Bacchus Marsh & the Avenue of HonourTuesday, 8 June 2010
My last travel blog was on big trees – the giant tingle and karri trees of Western Australia – both native trees. This time it’s an ‘exotic’ (an introduced species), 281 elm trees at Bacchus Marsh in Victoria, a country town about 60km west of Melbourne, towards Adelaide.
The town has been in the news recently because of its ‘Avenue of Honour.’ Back in 1918 281 elm trees were planted to commemorate the town’s WW I participants (280 men, one female nurse), many of whom lost their lives. Today it’s a long (3km) stretch lined by very large elm trees and they want to put a roundabout at about two-thirds distance from the town, as part of a plan to smooth out a nearby stretch of freeway.
Of course this has enraged quite a lot of people, include the town’s favourite son, author Peter Carey. Mr Carey lives in New York, but was in Australia recently for the Sydney Book Festival, talking about his new book Parrot & Olivier in America. It’s a ‘dazzlingly inventive reimagining of Alexis de Tocqueville’s famous journey,’ a visit to America which led to de Tocqueville’s classic book Democracy in America in 1835.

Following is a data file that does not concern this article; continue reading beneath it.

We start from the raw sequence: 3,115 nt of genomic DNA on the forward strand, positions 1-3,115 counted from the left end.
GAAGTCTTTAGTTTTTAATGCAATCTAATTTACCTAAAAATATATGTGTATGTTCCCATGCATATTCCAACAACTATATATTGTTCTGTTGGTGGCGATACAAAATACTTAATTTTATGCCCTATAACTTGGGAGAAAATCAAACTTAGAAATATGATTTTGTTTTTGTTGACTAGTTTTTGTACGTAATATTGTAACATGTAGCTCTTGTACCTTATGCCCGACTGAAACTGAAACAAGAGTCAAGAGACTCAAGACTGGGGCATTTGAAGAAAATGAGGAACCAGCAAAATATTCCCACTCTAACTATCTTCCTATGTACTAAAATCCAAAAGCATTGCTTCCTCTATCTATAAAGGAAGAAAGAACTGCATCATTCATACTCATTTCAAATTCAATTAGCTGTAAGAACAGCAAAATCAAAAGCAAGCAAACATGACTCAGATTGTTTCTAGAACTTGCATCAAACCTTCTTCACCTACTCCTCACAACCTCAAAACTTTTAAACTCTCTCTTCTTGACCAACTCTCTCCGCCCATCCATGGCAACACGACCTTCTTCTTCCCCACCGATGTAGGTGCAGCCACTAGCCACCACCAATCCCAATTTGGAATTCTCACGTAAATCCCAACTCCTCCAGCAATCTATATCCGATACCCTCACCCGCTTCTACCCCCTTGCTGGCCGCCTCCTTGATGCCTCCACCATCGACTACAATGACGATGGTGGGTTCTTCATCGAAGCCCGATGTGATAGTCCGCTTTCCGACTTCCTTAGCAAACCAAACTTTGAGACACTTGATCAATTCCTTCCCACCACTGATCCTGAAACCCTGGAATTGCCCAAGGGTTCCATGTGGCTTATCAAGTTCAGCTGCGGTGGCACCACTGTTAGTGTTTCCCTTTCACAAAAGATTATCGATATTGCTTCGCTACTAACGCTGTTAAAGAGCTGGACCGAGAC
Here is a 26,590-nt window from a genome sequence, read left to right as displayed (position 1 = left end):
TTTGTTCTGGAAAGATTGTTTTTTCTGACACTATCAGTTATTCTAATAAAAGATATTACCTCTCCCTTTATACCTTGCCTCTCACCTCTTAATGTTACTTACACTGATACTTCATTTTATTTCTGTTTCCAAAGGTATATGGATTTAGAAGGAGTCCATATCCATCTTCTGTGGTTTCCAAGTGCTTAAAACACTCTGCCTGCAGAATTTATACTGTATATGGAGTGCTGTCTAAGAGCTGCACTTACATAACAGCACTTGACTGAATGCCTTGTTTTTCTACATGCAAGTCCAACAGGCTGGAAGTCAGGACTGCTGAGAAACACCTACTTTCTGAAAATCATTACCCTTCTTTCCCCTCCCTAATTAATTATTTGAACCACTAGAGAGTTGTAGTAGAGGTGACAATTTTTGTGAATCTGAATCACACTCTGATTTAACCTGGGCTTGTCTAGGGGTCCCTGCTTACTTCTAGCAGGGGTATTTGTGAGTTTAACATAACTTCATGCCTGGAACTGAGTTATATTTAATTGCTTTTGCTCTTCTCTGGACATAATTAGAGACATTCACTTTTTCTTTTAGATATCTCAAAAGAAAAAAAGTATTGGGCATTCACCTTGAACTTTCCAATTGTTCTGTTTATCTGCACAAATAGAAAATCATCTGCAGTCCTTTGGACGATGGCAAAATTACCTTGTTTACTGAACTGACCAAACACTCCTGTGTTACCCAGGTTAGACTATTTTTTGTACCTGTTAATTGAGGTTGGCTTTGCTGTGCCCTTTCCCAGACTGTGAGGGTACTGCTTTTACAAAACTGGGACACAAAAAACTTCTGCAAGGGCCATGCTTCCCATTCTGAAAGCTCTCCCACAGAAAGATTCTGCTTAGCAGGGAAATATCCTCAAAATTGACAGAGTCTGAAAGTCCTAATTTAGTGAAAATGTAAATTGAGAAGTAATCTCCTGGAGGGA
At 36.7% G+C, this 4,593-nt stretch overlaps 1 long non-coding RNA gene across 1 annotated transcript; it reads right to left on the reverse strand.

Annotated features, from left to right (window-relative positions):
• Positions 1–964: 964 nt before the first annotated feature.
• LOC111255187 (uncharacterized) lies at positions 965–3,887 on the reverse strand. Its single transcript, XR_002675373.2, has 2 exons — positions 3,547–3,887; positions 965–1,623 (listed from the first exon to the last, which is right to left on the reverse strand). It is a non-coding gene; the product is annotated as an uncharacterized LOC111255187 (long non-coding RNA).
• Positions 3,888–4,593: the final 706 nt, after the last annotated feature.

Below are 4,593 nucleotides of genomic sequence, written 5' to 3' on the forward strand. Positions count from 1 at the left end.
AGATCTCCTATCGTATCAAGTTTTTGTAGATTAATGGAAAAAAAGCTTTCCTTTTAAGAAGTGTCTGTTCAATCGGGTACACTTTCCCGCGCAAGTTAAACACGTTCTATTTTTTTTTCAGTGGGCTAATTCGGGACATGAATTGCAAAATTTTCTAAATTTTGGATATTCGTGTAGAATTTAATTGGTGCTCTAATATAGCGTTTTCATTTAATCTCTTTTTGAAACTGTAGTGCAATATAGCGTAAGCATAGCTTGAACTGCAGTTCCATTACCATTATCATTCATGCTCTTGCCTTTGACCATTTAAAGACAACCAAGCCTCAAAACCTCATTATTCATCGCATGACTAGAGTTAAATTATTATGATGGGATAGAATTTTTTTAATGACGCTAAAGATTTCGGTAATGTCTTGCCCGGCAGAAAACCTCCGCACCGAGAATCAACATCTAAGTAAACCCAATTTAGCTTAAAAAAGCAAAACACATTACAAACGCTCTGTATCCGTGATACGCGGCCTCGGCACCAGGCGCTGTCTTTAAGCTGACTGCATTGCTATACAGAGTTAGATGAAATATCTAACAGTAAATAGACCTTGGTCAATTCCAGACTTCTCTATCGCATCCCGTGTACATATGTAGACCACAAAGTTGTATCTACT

impression of how the new roundabout would look
Cutting down trees is never nice, but the change will divert a lot of heavy truck traffic which currently goes through the town and the plans don’t look too bad to my eyes. I had a chat with the people in the town’s information centre and it looks very difficult to come up with an alternative except at stupendous cost (ie build an underpass in an already marshy, low lying area). So overall I’d vote yes, if I was being asked. Which I’m not! A recent article in the Melbourne newspaper The Age covers both sides of the story from the local angle.